What then happens when we die? Here is where we encounter the major questions in relation to life and death: Do we have a soul or not? Are we born with a soul, or do we acquire one when we die? Also, if we don’t have a soul, then can we obtain one during our lifetime?
According to the wisdom of Kabbalah, we are born soulless, and if we don’t attain a soul during our lifetime, then we also die soulless. In order to experience the eternal world, the harmony and balance that come from living in the soul, we must obtain the soul during our lifetime. Kabbalah explains that we are given this life and future incarnations so that we would obtain our soul.
How does it work?
Lying deep in our desires is a “seed of the soul.” This spiritual seed, also known as the “point in the heart,” is a spark that makes possible the birth of spiritual life—the attainment of the soul.
Over generations of human development, this point in the heart has been latent, waiting for the time when it would be able to blossom. According to The Book of Zohar, starting in our generation, this point in the heart would start making its demands in vast masses of people. It becomes expressed in us as feelings of meaninglessness, emptiness and dissatisfaction with merely chasing after life’s corporeal pleasures, and as questions about the meaning and purpose of our lives.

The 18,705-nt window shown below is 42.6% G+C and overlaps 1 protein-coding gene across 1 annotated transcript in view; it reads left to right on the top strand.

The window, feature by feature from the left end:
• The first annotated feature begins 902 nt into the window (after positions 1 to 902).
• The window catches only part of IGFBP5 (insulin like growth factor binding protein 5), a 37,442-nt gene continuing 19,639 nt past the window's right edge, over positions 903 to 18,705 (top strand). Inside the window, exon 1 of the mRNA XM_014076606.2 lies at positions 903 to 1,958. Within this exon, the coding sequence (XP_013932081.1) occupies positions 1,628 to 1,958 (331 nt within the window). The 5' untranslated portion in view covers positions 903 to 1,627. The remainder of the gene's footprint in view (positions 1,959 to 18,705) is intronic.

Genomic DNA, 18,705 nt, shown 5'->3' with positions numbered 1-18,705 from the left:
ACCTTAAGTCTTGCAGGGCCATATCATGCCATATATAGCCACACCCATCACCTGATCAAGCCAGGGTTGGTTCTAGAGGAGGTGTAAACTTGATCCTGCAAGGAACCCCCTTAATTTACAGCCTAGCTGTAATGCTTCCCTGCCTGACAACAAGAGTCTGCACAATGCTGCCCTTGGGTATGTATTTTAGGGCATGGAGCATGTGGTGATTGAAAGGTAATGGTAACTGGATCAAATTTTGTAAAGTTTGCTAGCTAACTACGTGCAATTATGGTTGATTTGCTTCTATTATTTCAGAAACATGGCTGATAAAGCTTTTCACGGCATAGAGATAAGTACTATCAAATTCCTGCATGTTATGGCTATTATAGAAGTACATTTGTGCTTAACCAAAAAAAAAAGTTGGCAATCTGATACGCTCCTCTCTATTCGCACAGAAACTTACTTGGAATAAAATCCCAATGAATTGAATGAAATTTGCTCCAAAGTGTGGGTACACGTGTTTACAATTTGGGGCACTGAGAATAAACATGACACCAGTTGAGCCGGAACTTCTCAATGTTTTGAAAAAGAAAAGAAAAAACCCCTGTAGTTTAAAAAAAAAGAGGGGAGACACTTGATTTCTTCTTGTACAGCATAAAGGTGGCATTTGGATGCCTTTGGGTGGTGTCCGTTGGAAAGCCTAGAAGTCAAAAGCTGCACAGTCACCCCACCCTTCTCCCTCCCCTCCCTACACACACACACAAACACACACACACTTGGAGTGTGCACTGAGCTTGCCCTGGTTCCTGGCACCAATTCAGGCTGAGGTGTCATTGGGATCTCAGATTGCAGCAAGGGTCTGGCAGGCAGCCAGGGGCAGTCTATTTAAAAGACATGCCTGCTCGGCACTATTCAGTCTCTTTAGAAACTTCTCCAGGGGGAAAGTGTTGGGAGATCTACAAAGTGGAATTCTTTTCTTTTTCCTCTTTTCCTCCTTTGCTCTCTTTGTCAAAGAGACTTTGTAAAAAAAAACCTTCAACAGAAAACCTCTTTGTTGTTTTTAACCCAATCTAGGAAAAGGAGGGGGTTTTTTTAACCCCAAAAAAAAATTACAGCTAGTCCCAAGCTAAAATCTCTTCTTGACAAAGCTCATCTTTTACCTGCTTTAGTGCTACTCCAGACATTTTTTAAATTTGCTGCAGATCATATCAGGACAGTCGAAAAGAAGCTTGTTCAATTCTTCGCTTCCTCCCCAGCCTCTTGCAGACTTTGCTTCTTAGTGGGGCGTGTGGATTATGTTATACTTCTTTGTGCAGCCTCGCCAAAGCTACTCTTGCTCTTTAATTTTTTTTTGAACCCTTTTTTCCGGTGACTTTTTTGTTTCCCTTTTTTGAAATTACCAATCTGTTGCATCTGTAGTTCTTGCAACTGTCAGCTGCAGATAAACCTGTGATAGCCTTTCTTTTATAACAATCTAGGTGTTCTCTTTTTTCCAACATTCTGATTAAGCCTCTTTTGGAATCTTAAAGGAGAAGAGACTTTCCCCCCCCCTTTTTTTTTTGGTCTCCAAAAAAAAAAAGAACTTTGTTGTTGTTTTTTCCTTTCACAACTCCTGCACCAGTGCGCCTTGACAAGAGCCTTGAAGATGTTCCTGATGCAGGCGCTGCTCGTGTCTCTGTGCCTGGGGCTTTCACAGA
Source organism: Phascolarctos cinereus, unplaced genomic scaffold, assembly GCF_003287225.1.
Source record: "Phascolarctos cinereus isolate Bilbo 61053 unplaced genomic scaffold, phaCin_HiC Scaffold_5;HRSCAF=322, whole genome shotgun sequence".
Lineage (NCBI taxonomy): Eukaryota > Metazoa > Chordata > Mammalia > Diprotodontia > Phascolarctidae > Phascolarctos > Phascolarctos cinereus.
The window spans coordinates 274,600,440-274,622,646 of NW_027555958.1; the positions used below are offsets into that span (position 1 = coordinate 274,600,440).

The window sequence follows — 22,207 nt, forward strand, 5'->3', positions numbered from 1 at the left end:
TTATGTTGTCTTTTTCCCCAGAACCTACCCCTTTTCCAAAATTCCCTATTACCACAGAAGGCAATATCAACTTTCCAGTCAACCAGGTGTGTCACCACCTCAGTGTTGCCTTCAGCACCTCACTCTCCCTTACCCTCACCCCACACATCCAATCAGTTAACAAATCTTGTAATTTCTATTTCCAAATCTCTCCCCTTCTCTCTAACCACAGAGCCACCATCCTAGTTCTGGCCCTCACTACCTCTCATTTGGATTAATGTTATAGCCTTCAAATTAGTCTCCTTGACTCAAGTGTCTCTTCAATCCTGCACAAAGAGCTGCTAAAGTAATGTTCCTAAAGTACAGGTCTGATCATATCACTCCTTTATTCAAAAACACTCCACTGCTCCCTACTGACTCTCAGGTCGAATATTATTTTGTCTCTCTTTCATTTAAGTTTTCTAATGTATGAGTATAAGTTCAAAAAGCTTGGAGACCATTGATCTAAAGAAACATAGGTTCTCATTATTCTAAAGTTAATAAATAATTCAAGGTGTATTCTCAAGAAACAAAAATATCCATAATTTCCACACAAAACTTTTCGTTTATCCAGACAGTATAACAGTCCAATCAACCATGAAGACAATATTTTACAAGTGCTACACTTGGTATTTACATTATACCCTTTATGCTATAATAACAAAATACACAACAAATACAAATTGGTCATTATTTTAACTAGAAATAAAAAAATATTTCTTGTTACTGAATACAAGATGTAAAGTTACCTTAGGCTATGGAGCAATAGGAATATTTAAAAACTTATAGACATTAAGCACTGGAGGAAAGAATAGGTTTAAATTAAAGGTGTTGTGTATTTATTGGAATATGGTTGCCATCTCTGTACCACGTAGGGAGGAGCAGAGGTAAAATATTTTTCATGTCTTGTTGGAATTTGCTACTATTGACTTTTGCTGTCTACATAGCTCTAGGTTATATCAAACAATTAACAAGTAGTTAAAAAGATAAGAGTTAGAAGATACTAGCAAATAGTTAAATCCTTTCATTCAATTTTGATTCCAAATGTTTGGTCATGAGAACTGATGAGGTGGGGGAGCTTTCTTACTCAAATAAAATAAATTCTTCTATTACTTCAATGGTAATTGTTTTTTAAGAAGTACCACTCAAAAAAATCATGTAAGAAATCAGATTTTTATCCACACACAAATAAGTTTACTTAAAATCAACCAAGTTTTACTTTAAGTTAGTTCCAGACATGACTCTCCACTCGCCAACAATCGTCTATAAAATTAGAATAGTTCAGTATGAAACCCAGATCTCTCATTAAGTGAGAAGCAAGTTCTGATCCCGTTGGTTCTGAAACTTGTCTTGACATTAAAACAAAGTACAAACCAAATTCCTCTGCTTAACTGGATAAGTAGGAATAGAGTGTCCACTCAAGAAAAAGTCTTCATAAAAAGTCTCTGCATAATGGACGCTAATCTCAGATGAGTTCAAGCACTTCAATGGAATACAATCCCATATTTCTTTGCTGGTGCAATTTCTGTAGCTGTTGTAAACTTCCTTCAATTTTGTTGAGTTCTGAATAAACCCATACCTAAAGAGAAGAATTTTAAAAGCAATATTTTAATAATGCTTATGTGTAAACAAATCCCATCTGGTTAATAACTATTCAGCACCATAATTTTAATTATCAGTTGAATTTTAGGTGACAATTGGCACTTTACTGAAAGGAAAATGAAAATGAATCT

Eventually, these feelings of dissatisfaction with corporeal life and questions about its meaning lead us to the means by which we can develop this tiny desire for spirituality, the point in the heart, into a great desire where we can live in our soul during our lifetime. Essentially, this is a process of exiting our corporeal, self-aimed desires and entering into spiritual, altruistic ones. When we reach this heightened state, nothing ties us down to our corporeal world any longer. Although the biological death of the corporeal body remains, the soul we acquire during our lives is eternal because it exists in the altruistic desire, outside the egoistic, corporeal selves that perish.
From this new vantage point, we feel the life in the soul—the altruistic desire—much greater than the corporeal life we live, where we constantly try to fulfill ourselves. Somewhat similar to how parents feel their lives in their children’s fulfillment and success, we acquire a feeling of life in others.
While we are living in an era where this point in the heart is starting to awaken among masses, we will eventually reach a state where the whole of humanity will enter the spiritual world and live in the eternal soul—where life is endless, and where there is no fear but only joy and freedom. Yet the question remains: We will undergo this development with awareness and understanding of what we’re dealing with, consciously developing our soul, or will we increasingly suffer due to our lack of awareness? It is my hope that everyone will discover the path of awareness—the wisdom of Kabbalah—and enter the process of soul’s discovery, alleviating the need for all kinds of personal, social and global-scale crises to bring us to that awakening.
Featured in The Times of Israel